He went into the story of how the first bluegrass concert in Carnegie Hall came to be. “Earl Taylor was the biggest star. I played with him in a little place called Castle Café, right off of Broadway. I met him in the fish market. There was was a big bar in Fells Point that had country and bluegrass music, two bands, no stopping. When one finished, the other would start up. Earl Taylor was playing there, and a man came in, sat there all night listening. Just had two drinks, and when Earl finished, he went up to him and said, ‘My name’s Alan Lomax, and I’m going to put you boys in Carnegie Hall. Earl said, ‘I’ve heard that before,’ but Lomax actually did it. He got them to make an album for Folkways Records and to play Carnegie Hall. They had a great sound.”

How did McCoury end up playing guitar? He has a story for that, too.

Bill Monroe, the mandolin player credited with inventing bluegrass, was coming through Baltimore in 1963 and needed both a banjo player and a guitar picker. He hired McCoury and put him onstage without even rehearsing. McCoury, having played cover versions of Monroe’s songs, was able to keep up, but after a couple performances, Monroe shocked him by asking him to switch over to guitar and become the lead singer. It turned out to be the right move. He did it, and has never gone back to the banjo.

After almost 10 years with Monroe, McCoury left the band and briefly joined the Golden State Boys in California. When that band broke up, he went back to Pennsylvania and took a job to support his wife and two small sons, confining his musical activities to playing festivals on the weekends.

But by the time they hit their teens, his two sons had become musicians. They became his band, and McCoury decided it was time to move to Nashville and get back to music full-time in the ‘80s. With his son Ronnie on mandolin and his son Robbie on banjo, they have become the Del McCoury Band and are busily and happily rewriting the rules for bluegrass.

The Del McCoury Band recorded nonbluegrass tunes like the British folk-rocker Richard Thompson’s “1952 Vincent Black Lightning,” recorded an album with country-folk-rocker Steve Earle and played jam band festivals with Phish, proving that bluegrass is more flexible than people might have thought it was. Their stretching of musical horizons has also made McCoury and his sons one of the most honored bands in bluegrass. In fact, country-bluegrass artist Alison Krauss told the newspaper The Tennessean that McCoury widened the field for everyone. He is, she says, the new Bill Monroe.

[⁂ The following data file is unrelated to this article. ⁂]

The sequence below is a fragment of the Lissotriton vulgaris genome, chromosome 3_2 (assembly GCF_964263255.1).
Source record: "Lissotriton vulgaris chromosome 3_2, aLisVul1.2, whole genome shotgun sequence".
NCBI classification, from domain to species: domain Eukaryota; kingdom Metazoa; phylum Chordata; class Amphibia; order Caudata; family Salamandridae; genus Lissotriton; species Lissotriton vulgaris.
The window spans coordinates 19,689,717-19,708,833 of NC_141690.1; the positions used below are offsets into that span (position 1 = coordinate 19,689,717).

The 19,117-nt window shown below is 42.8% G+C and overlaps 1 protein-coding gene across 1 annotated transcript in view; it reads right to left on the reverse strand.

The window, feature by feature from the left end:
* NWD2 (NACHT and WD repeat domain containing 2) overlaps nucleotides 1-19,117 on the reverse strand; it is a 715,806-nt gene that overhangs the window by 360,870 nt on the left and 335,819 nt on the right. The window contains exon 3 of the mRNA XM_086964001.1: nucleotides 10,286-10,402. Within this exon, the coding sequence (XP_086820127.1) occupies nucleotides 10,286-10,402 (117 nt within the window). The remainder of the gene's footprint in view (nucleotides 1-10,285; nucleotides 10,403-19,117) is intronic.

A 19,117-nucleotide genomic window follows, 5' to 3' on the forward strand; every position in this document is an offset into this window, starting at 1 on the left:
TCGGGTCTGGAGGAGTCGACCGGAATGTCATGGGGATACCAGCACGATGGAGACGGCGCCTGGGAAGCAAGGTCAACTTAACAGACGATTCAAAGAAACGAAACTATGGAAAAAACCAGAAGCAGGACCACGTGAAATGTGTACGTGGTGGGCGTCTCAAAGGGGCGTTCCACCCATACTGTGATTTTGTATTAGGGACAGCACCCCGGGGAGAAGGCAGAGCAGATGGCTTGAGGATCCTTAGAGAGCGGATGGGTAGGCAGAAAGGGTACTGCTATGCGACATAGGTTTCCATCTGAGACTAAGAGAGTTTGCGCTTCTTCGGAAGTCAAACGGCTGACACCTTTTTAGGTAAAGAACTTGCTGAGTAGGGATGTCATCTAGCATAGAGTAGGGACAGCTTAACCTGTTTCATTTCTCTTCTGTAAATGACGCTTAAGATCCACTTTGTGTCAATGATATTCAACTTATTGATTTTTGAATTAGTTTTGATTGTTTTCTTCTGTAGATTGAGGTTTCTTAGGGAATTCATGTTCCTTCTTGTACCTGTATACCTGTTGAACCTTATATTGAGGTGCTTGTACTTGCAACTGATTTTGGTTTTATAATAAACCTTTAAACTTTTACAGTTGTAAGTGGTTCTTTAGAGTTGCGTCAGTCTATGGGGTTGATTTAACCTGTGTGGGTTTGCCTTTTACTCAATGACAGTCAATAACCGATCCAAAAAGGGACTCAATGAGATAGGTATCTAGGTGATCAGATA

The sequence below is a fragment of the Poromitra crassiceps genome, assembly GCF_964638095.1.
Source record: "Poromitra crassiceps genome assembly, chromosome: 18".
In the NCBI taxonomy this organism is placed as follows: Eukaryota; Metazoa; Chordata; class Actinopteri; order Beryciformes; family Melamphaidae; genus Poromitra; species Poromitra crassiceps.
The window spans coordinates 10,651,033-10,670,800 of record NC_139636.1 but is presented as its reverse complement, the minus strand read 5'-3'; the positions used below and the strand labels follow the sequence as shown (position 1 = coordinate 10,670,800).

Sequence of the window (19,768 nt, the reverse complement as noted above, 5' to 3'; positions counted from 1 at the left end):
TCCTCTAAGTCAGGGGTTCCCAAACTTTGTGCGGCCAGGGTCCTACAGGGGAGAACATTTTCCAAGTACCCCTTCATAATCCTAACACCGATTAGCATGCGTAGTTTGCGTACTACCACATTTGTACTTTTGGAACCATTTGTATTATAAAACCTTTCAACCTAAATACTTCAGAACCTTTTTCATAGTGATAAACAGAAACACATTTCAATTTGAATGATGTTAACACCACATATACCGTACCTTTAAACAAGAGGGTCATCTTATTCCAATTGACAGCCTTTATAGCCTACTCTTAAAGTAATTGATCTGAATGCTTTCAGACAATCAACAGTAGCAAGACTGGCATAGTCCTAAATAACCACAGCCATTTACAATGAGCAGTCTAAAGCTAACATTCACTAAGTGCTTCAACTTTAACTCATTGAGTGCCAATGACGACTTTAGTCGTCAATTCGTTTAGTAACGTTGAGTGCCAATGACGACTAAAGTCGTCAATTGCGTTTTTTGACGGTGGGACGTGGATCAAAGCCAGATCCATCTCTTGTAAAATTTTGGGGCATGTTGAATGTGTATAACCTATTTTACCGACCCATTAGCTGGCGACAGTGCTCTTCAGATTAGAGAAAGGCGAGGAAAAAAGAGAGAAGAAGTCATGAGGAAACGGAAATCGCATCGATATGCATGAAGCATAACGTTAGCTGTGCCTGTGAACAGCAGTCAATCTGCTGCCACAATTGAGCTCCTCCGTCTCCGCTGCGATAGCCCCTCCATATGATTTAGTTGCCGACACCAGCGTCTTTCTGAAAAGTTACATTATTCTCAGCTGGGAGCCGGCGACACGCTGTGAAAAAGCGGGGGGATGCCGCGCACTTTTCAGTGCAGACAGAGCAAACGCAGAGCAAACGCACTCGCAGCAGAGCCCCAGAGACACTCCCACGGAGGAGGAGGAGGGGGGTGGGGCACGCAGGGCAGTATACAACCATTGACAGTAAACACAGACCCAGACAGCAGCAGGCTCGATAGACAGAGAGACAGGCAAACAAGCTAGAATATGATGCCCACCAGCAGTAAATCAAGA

McCoury expressed surprise at her comment, which he had not heard. “Alison said that?” he asked and then said he was just lucky to be able to make a living playing bluegrass.

He’ll return to Maryland to perform on Jan. 22 at the Weinberg Center in a concert designed to celebrate the music of Woody Guthrie, America’s finest and foremost composer of folk songs. Long after Guthrie’s death, his daughter, Nora Guthrie, found notebooks of his that were thought to have been long lost. They contained lyrics for songs that remained unfinished because Guthrie had not yet written melodies for them.

Nora gave lyrics to such artists as Billy Bragg, Elvis Costello and Natalie Merchant, asking them to write tunes to match the lyrics and to record the finished songs. “Nora picked us to do that,” McCoury says. “She said her dad would have loved to have a band like ours. She offered us 20 songs. We worked the songs up and made demos of them. One day, I’m listening to them and really got into them. ... We’ve been playing them at shows and at first we didn’t know them, didn’t know how to perform them, but they always went over well. We’ve got them down right now.

“They’re very special songs, from 1935 to 1949. Some of them are in his own handwriting. The songs last. You could do some of them 100 years from now. He’d write about that day, whatever day it was. He wrote comical, smart, about being down and out, everything. He’s even got a song about women’s hats. He was in New York City, and he’d never seen stuff like that before. That’s what he did — he wrote down what he saw.”

The first half of the show will feature songs with Guthrie’s lyrics, and after an intermission, the Del McCoury Band will perform classic songs from its own repertoire.

Del McCoury still feels a kinship with this area. His bluegrass festival, Delfest, is held annually in Cumberland, and he’s played a lot in Frederick, “even though I’ve driven through it more than I’ve played here.” Playing Frederick is “like coming home,” he said.

A practicing poet who teaches literature at Frederick Community College, Michael Scott Cain also writes essays and music and book criticism for various magazines. He has published three novels, three nonfiction studies and six poetry chapbooks. He can be reached at